Saturday, December 05, 2015

Time is running out.

The science is clear. The Paris climate summit is one more chance and probably the last for the world to agree and implement the tough actions needed to keep global warming at below 2 degrees. Any higher, and the planet and ourselves are in serious peril. The continued exploitation of fossil fuels threatens not only the other millions of species on the planet but the survival of humanity itself and the timetable is shorter than we think. The earth’s climate is changing quickly, much faster than experts thought. Many scientists are saying that it is already too late. Humanity is in uncharted territory, and it's clear that capitalism is incapable of navigating out of it.

Capitalism is not just the cause of climate change and incapable of solving it, but the system actually benefits from it. The solution of the ruling class isn't to eliminate climate change, but to control it through technology and use it to expand capital. Climate change is the greatest business opportunity of this century. Even if climate change could be stopped under capitalism--which it can't--there are countless other forms of environmental destruction. The environment would still be freely exploited and used as garbage, because profit still comes first. There is only one possible solution a social revolution that will rid us of the profit system and replace it with a sustainable and just society. Socialism offers an alternative, seeing capitalism itself as the source of the climate crisis and radical system change as the only viable solution. We must tell the truth: climate change is a product of the capitalist system – a system that is clearly broken beyond repair. We can place no faith in politicians who act in the interests of big business and the capitalist class to solve these problems. The need for constant growth is endemic to capitalism and therefore makes it impossible to find a permanent solution to environmental degradation within a competitive, profit-driven system. Alongside that is the international competition between nation states over resources and political hegemony. If we want a sustainable future for our planet, then we need to fight for socialism.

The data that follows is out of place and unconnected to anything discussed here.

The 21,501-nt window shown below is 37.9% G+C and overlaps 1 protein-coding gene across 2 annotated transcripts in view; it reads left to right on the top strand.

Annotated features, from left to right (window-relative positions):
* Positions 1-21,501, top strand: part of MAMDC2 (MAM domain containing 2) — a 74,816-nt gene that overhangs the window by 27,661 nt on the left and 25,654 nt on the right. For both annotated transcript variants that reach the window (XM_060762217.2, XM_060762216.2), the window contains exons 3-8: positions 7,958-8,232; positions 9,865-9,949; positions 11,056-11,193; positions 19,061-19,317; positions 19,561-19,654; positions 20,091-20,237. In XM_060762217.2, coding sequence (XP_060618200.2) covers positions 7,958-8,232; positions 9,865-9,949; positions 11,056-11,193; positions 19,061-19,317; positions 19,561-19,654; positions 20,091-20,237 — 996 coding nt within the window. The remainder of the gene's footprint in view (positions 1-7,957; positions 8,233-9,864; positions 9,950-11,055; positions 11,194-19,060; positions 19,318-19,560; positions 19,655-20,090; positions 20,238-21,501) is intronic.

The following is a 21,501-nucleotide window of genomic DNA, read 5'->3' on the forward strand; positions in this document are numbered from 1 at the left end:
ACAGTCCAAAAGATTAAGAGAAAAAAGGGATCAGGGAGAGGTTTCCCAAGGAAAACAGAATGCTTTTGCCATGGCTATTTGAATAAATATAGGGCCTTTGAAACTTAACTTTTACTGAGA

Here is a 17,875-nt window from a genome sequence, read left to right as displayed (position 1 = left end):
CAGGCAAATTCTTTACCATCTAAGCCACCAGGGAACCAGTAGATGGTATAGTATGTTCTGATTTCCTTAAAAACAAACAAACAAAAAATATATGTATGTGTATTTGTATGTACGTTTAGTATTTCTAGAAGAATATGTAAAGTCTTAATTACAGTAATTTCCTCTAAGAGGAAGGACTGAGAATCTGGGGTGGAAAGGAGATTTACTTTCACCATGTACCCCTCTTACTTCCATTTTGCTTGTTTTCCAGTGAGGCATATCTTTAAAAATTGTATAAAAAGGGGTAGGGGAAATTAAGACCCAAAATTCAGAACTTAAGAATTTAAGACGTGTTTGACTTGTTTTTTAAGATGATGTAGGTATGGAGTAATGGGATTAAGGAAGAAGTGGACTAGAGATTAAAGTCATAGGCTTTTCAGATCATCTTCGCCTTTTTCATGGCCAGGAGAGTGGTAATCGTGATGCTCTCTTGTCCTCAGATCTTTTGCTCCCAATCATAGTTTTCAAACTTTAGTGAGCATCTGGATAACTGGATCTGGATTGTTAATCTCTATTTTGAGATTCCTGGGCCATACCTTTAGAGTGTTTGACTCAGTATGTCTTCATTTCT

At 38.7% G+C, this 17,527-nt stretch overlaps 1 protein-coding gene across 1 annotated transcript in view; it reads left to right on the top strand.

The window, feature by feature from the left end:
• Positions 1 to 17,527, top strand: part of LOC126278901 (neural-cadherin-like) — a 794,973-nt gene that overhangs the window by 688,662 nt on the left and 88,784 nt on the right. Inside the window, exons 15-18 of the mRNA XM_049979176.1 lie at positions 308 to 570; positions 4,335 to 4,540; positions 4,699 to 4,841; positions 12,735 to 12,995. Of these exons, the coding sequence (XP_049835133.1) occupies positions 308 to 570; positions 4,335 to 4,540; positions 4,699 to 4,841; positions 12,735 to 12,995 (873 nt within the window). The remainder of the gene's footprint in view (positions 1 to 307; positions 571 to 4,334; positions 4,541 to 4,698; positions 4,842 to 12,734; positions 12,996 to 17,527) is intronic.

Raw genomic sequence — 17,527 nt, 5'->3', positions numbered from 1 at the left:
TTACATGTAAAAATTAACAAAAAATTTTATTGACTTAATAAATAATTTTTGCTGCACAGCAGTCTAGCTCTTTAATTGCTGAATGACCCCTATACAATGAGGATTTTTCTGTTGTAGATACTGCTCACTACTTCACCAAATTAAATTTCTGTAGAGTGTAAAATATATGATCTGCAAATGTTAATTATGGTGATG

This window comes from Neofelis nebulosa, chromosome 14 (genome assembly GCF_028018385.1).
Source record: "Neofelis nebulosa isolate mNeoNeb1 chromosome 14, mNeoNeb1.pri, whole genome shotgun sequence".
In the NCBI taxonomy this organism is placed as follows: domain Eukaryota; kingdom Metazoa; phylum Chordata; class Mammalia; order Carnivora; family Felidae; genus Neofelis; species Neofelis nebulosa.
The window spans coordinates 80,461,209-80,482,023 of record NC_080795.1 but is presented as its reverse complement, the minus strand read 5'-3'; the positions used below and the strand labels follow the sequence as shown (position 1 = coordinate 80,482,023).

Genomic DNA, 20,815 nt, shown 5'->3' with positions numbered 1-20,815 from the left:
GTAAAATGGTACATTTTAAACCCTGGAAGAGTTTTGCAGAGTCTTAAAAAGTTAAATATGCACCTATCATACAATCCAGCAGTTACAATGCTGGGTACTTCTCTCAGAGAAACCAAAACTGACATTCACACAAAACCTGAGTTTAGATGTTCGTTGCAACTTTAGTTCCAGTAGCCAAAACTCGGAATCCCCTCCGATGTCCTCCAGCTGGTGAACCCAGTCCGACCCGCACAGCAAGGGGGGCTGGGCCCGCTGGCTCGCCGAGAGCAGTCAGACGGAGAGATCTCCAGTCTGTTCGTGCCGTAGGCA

More and more people around the world are recognising the need for “system change.” They want to prevent not only climate change, but address a host of other social issues generated by capitalism that are inextricably intertwined with our ecological problems. The World Socialist Movement possesses a vision for an entirely different system of organising production. In order to achieve that vision, we will need to build a movement that harnesses the collective power of the 99 per cent of humanity who have a stake in overturning capitalism and replacing it with a more democratic cooperative and needs-based economic system for producing the things we need to stay alive. Such a system requires rational and coordinated long-term planning, another feature inimical to the anarchy of the market. A society based on common-sense, cooperation, and a bottom-up democracy would use a combination of science, the best available technology, and local knowledge of weather patterns, soil, agriculture and food needs to decide where and what to plant and farm in any given location. Our vision for the alternative society has to be holistic and to achieve a new world we must make the connections between different struggles and unite the forces capable of making such a vision a reality. Moving toward a holistic understanding of nature and humanity's place on the planet means we must reject the very idea of nation states and transcend all national divisions. Achieving such a vision of a borderless world, where humanity and nature are intimately connected and co-evolutionary, will be a giant task. But if we examine our history, it is not one without precedent. It's easy to become despondent when assessing the urgency of fixing our ecological crisis, and recognising the plans of the ruling classes around the world to exacerbate it for short-term economic and political gain. But understanding that we face a systemic problem can offer us a clearer picture of the kind of movement we need to build to take on the entire system. That picture offers us hope.

"We are many, they are few."

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